Verse > Anthologies > William McCarty, ed. > The American National Song Book
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William McCarty, comp.  The American National Song Book.  1842.
 
Lexington
By Prosper Montgomery Wetmore (1798–1876)
 
’TWAS calm at eve as childhood’s sleep—
  The seraph-rest that knows no care—
Still, as the slumbering summer deep
  When the blue heaven lies dream-like there,
Blending with thoughts of that azure steep,        5
  The bright, the beautiful, and fair;
Like hopes that win from heaven their hue,
As fair, as fleeting, and as few,
Those tranquil Eden-moments flew:
The morn beheld the battle strife—        10
The blow for blow—the life for life—
  The deed of daring done;
The Rubicon of doubt was past,
  An empire lost, a birthright won—
When Freedom’s banner braved the blast,        15
Flashing its splendours far and fast
  From crimson’d Lexington!
 
There was a fearful gathering seen
  On that eventful day,
And men were there who ne’er had been        20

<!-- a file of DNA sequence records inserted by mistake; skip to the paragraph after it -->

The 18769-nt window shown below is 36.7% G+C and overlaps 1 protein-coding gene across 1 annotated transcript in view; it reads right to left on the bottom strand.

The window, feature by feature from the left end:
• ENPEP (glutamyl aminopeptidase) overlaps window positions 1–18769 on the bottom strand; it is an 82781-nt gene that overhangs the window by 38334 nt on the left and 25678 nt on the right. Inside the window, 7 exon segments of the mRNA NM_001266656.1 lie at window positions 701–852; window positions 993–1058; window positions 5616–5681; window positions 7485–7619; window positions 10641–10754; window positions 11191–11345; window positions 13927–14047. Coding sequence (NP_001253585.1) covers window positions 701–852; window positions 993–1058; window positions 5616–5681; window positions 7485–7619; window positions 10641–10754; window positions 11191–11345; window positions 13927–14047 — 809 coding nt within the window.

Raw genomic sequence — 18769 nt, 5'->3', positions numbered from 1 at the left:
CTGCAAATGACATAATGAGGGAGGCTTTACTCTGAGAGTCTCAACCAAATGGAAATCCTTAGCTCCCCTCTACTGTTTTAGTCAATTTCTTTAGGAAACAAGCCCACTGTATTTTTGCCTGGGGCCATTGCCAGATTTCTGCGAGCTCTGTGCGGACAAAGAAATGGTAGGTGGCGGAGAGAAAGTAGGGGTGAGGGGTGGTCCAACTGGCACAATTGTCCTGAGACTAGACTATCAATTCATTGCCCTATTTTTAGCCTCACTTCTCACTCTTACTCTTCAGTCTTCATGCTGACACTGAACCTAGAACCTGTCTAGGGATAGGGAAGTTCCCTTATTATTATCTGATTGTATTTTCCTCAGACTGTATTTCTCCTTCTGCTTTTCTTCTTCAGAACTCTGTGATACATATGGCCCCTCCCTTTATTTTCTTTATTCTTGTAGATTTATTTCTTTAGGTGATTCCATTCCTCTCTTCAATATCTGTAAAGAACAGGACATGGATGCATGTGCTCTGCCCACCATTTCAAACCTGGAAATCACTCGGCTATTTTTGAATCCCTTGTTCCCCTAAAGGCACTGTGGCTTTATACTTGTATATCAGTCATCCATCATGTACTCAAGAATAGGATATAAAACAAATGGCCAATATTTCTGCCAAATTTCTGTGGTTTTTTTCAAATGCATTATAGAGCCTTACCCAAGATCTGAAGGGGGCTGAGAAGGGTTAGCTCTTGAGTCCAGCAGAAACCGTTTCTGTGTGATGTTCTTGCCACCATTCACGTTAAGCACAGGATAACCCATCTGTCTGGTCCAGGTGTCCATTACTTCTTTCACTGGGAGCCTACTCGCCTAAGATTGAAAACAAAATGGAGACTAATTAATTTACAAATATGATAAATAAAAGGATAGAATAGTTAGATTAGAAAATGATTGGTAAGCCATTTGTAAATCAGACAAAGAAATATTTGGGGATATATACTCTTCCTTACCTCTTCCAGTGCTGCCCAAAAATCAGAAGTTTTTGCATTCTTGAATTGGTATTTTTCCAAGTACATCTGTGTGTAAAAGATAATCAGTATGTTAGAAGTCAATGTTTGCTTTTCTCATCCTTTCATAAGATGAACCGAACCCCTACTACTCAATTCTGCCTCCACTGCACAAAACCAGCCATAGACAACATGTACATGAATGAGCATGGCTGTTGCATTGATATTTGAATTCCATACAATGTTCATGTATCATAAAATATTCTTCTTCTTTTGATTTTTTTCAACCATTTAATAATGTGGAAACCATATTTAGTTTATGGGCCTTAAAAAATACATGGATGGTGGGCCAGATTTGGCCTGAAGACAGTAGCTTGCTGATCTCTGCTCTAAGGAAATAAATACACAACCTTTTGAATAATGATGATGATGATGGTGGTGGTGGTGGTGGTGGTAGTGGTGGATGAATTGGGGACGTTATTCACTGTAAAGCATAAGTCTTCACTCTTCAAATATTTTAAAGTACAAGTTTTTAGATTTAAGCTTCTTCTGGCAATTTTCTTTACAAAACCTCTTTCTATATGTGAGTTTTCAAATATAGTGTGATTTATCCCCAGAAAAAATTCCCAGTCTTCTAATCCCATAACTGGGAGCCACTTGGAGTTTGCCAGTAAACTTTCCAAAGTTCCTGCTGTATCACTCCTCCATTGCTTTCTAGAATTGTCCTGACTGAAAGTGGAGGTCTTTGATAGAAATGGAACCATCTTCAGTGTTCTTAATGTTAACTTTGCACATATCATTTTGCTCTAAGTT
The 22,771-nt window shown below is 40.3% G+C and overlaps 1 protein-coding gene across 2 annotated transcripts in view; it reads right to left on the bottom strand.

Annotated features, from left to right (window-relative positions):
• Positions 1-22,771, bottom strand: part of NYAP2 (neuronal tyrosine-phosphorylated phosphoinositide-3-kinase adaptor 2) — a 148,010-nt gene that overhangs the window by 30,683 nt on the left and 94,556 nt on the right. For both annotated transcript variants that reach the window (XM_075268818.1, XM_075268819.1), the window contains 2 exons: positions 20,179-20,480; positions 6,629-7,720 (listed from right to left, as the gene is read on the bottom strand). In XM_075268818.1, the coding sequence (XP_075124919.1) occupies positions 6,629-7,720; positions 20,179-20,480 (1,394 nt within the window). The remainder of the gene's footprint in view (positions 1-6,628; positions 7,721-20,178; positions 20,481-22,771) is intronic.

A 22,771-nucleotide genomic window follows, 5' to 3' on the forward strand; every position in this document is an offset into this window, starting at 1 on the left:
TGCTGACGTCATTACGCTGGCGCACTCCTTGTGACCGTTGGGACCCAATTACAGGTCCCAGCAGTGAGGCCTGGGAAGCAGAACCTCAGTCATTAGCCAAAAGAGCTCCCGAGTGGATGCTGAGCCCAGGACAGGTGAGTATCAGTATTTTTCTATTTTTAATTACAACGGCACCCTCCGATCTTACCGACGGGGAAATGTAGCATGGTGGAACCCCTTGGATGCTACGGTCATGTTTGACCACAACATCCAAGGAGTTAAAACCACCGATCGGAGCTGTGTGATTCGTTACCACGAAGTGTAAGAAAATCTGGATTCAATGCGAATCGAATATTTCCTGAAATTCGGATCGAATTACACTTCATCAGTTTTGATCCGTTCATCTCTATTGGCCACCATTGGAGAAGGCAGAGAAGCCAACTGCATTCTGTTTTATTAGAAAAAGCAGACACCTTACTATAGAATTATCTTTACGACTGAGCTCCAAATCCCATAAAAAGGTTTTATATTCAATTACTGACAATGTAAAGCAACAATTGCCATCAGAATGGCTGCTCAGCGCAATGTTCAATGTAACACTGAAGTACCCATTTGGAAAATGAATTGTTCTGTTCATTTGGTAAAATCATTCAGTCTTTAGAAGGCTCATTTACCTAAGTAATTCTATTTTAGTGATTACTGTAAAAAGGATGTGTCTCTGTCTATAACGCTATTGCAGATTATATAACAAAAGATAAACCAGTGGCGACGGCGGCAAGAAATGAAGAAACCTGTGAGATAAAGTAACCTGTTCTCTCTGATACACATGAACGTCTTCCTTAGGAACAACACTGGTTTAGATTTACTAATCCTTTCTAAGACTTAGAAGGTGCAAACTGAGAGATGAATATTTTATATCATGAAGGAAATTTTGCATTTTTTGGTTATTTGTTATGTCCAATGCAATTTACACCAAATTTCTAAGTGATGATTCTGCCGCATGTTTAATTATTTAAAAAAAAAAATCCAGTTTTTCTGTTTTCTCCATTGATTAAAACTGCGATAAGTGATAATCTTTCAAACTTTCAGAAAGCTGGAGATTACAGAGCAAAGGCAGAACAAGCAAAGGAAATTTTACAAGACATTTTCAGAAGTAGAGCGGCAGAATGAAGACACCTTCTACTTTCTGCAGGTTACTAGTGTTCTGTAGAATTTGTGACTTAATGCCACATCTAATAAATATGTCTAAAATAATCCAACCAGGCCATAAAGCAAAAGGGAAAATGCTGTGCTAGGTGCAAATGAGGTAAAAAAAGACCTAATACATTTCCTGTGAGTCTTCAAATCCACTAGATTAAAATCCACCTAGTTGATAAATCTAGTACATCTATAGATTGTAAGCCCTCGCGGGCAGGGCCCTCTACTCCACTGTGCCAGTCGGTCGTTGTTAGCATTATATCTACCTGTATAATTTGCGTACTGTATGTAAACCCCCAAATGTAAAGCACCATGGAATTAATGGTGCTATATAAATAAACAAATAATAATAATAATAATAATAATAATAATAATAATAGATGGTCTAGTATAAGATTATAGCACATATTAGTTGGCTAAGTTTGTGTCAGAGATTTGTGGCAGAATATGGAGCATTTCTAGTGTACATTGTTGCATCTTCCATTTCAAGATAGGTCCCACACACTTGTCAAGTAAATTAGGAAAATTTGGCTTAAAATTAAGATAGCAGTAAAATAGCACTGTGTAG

The movers in a fray;
The peaceful and the silent came
  With darkling brows and flashing eyes;
And breasts, that knew not glory’s flame,
  Burn’d for the patriot sacrifice!        25
No pomp of march, no proud array,
  There spake no trumpet sound,
But they pressed, when the morn broke dim and gray,
  Dauntless, that conflict ground;
Sadly, as if some tie were broken—        30
  Firmly, with eye and lip severe—
Dark glances pass’d and words were spoken,
  As men will look and speak in fear;
Yet coursed no coward blood
Where that lone phalanx stood        35
  Rock-like, but spirit-wrought;
A strange, unwonted feeling crept
Through every breast; all memories slept,
While passion there a vigil kept
  O’er one consuming thought—        40
To live a fetter’d slave,
Or fill a freeman’s grave!
 
Though many an arm hung weaponless,
  The clenched fingers spake full well
The stem resolve, the fearlessness,        45
  That danger could not quell:
Yet some, with hasty hand,
The rust-encumber’d brand
  Had snatched from its peaceful sleep,
And held it now with a grasp that told        50
A freeman’s life should be dearly sold—
  ’Twas courage stern and deep!
 
Proudly, as conquerors come